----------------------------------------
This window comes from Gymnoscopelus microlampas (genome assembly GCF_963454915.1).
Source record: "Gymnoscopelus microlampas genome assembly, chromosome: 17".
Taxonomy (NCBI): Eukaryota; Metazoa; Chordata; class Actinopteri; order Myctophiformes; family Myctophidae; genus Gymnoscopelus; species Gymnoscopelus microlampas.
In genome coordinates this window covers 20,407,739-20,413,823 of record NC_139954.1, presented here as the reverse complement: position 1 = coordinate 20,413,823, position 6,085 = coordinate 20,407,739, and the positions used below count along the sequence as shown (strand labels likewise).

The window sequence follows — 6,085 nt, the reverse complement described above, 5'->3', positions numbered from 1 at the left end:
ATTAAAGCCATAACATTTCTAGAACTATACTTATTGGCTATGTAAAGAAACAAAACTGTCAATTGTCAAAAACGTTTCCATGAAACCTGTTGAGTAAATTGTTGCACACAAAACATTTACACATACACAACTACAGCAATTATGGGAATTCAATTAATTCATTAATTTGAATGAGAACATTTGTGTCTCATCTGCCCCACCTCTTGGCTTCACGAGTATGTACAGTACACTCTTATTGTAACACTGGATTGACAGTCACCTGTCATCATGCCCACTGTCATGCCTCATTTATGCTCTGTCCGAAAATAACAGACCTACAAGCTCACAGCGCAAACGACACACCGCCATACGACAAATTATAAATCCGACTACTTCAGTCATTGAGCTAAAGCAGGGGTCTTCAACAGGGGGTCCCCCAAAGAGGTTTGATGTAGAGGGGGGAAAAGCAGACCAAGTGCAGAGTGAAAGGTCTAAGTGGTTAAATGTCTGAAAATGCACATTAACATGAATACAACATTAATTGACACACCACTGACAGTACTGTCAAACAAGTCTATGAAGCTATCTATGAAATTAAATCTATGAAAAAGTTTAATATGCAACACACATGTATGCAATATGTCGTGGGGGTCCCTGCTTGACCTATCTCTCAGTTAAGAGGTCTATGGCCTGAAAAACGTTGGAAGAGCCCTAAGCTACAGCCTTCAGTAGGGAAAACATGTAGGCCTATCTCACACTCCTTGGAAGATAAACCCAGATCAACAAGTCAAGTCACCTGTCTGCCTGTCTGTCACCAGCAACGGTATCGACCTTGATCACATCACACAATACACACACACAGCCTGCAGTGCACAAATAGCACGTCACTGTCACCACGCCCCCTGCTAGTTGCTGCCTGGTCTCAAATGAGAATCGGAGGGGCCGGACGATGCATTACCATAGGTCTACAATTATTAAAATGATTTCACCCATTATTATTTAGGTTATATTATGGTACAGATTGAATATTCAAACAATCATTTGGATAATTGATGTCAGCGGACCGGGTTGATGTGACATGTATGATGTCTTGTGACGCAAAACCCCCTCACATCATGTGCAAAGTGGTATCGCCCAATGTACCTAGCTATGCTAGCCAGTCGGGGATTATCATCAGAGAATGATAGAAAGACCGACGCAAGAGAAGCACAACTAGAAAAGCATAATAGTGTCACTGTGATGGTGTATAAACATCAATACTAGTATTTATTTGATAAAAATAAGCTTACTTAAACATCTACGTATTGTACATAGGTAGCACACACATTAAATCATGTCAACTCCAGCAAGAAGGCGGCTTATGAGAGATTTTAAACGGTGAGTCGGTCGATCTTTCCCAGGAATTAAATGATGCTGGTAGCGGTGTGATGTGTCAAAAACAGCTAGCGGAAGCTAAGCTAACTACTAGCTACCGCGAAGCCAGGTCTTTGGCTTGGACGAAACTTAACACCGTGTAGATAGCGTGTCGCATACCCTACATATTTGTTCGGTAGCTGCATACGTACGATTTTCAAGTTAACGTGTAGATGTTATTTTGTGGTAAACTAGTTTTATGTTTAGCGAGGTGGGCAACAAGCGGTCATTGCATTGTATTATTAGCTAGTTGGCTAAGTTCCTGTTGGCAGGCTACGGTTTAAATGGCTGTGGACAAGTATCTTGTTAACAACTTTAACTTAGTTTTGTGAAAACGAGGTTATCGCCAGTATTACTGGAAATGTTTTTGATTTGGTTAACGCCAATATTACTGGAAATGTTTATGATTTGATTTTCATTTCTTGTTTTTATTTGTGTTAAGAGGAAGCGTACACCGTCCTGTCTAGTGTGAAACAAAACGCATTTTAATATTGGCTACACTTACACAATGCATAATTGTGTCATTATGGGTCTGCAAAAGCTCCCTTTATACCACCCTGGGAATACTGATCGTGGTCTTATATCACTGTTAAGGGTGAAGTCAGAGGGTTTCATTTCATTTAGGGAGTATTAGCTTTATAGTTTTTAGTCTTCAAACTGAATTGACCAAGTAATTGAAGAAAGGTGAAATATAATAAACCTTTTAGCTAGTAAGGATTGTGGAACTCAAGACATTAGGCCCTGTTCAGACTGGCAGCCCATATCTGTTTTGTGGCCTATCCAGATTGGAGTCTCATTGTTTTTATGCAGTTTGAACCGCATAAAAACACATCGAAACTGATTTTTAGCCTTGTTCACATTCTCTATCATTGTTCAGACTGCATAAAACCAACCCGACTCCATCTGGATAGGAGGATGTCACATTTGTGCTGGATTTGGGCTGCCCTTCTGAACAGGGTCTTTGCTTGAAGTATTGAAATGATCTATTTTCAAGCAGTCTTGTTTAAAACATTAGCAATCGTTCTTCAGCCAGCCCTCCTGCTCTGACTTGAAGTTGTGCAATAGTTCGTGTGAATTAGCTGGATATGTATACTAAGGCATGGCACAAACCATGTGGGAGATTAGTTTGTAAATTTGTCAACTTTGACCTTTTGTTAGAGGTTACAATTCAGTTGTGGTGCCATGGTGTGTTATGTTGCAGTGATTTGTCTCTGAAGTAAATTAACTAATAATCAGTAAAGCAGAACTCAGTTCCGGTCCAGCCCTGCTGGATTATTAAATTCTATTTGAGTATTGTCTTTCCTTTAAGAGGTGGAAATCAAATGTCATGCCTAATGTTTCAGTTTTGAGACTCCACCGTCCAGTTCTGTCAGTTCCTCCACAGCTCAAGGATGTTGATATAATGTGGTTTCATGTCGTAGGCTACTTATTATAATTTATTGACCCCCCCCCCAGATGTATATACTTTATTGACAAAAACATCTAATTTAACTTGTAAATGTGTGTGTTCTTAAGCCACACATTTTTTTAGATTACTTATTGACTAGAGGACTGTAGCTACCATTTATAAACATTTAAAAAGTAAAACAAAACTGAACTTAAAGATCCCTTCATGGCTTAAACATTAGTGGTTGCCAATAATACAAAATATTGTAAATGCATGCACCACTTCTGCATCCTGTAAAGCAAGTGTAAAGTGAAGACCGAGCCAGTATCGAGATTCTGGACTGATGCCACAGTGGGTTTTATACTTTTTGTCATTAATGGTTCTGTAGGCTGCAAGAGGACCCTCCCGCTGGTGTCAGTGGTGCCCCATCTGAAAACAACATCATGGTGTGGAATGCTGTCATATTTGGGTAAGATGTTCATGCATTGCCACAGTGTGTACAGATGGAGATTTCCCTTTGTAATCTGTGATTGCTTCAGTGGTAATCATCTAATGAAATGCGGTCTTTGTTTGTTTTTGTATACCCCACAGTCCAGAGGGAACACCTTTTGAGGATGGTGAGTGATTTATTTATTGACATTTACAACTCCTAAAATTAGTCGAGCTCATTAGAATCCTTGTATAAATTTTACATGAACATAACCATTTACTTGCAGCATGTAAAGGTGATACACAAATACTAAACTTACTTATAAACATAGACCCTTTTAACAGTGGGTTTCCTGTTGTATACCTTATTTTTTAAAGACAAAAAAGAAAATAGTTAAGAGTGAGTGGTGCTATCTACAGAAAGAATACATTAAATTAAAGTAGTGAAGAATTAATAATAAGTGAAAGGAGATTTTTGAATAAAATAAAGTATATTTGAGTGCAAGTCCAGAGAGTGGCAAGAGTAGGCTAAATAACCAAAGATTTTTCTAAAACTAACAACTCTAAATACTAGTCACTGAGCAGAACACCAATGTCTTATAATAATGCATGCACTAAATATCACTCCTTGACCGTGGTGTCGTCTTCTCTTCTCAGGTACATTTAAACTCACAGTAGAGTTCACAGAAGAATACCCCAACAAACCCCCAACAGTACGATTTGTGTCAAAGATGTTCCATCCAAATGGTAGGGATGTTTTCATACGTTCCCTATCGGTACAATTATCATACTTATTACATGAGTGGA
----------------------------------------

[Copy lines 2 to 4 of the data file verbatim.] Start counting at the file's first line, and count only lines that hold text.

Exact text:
Source record: "Gymnoscopelus microlampas genome assembly, chromosome: 17".
Taxonomy (NCBI): Eukaryota; Metazoa; Chordata; class Actinopteri; order Myctophiformes; family Myctophidae; genus Gymnoscopelus; species Gymnoscopelus microlampas.
In genome coordinates this window covers 20,407,739-20,413,823 of record NC_139954.1, presented here as the reverse complement: position 1 = coordinate 20,413,823, position 6,085 = coordinate 20,407,739, and the positions used below count along the sequence as shown (strand labels likewise).